Warm Rain Free Weekend Showers Arrive Monday Tuesday Cooler Late Next Week
WEATHER IN 5 PODCAST FRIDAY 9/25/2020
We are on the doorstep of the weekend and we continues deal with high pressure to the east and the remnants of Tropical Storm Beta to the south. High clouds will be an issue today south of NYC while it should be partly to mostly sunny today north and east of NYC. Temperatures today will be in the 70s to near 80 but temperatures will be lower as you go south. Areas in Maryland and Virginia for example will be in the lower 70s for highs and even 60s thanks to rain, while Southern New England could see highs over the 80 degree mark. Overall for most of you it will be a decent day.
Much like we saw yesterday there is rain from Southern Virgnina southward into the Carolinas and some of that rain is heavy but it is moving eastward and not lifting northward so this will not be an issue anywhere from Eastern Pennsylvania to Southern New England. In fact we have no rain in the forecast for this area through Sunday. Lows tonight will be in the upper 50s to mid 60s. Some clouds will develop overnight especially along the coast. Then they burn off to some sunshine. The same holds for Sunday. Highs Saturday will be in the 70s to near 80 and Sunday’s highs will be in the upper 70s to lower 80s.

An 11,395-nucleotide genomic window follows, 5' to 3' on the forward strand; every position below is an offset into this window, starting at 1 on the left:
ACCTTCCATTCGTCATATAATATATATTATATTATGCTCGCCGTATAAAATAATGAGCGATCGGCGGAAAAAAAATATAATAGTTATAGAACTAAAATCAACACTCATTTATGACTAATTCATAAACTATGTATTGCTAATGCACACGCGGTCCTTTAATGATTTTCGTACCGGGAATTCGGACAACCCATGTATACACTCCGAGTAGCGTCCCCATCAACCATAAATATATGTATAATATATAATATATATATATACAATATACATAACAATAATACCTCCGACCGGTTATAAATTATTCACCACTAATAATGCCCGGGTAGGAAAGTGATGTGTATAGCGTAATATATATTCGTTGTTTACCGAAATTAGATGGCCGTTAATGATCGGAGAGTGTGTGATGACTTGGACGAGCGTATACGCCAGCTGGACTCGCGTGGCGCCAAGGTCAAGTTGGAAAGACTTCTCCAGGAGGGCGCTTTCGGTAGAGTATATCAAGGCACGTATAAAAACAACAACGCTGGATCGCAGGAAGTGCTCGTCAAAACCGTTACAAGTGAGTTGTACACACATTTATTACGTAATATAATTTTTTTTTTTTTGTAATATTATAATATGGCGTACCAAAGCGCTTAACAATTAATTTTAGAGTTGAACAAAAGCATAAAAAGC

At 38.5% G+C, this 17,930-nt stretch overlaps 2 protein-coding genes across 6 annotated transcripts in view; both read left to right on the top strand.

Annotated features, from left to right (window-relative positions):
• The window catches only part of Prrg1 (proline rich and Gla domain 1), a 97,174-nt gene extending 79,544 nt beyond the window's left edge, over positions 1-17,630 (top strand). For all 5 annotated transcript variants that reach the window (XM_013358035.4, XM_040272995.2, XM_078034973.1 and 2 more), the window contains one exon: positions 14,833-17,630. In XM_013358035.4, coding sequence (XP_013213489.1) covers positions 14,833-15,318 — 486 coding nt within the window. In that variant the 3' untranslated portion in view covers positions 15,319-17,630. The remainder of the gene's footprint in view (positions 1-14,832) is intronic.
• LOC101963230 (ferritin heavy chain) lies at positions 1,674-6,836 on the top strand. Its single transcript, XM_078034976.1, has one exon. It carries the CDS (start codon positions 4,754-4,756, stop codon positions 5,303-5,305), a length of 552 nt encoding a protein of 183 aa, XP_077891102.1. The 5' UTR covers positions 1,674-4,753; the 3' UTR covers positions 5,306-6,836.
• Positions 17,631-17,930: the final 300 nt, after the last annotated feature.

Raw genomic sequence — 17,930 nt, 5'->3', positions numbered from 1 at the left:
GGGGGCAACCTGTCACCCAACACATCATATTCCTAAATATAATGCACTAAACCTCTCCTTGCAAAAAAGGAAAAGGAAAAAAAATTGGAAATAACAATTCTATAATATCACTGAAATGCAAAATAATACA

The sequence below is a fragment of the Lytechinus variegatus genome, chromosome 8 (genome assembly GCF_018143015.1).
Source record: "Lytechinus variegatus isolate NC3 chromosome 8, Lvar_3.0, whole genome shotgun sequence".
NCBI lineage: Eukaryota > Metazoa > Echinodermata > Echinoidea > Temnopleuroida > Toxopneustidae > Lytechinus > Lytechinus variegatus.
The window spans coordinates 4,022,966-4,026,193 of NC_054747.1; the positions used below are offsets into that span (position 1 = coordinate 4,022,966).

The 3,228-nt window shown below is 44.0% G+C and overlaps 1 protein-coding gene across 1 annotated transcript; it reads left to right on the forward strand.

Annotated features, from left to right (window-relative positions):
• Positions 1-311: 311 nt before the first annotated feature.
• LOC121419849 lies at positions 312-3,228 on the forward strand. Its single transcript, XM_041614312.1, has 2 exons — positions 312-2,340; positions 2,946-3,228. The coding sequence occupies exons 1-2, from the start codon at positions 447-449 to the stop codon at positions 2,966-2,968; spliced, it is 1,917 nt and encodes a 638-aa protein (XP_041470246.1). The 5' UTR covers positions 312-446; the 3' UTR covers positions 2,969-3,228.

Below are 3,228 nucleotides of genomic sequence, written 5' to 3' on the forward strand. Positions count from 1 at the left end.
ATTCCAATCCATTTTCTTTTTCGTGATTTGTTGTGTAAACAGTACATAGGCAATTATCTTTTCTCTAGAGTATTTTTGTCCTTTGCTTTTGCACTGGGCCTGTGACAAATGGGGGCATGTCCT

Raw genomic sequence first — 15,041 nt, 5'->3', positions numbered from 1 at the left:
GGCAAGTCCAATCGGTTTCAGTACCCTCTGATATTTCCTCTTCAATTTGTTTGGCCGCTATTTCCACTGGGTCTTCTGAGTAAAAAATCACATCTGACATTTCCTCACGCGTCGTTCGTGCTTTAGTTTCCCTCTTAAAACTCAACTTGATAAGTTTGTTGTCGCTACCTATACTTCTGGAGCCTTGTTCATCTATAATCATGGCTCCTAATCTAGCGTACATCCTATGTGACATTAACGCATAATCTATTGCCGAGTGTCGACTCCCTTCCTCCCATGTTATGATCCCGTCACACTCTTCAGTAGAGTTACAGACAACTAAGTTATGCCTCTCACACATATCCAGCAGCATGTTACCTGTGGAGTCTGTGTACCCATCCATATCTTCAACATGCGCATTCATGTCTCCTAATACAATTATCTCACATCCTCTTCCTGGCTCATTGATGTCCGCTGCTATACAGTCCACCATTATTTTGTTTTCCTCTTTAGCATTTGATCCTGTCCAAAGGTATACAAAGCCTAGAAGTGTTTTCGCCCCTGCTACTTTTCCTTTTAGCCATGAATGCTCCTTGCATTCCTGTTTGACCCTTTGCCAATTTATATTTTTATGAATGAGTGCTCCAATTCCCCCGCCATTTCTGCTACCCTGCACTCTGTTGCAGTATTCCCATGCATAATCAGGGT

We haven’t seen much if any rain for the last 2 weeks and weather conditions are abnormally dry bordering on drought in parts of the Northeast especially New England. This should get some help early next week with an approaching cold front. Monday will bring some scattered showers but more numerous showers and possibly even a thunderstorm or two Tuesday into early Wednesday. Highs both Monday and Tuesday will be in the 70s. Much cooler air follows for the second half of the week and the long range suggests we could see cooler than average temperatures hanging around for awhile as October gets underway. The tropics are quiet and should remain so into next week but they cold rev up again in this overall favorable pattern for tropical storm development.
MANY THANKS TO TROPICAL TIDBITS FOR THE USE OF MAPS
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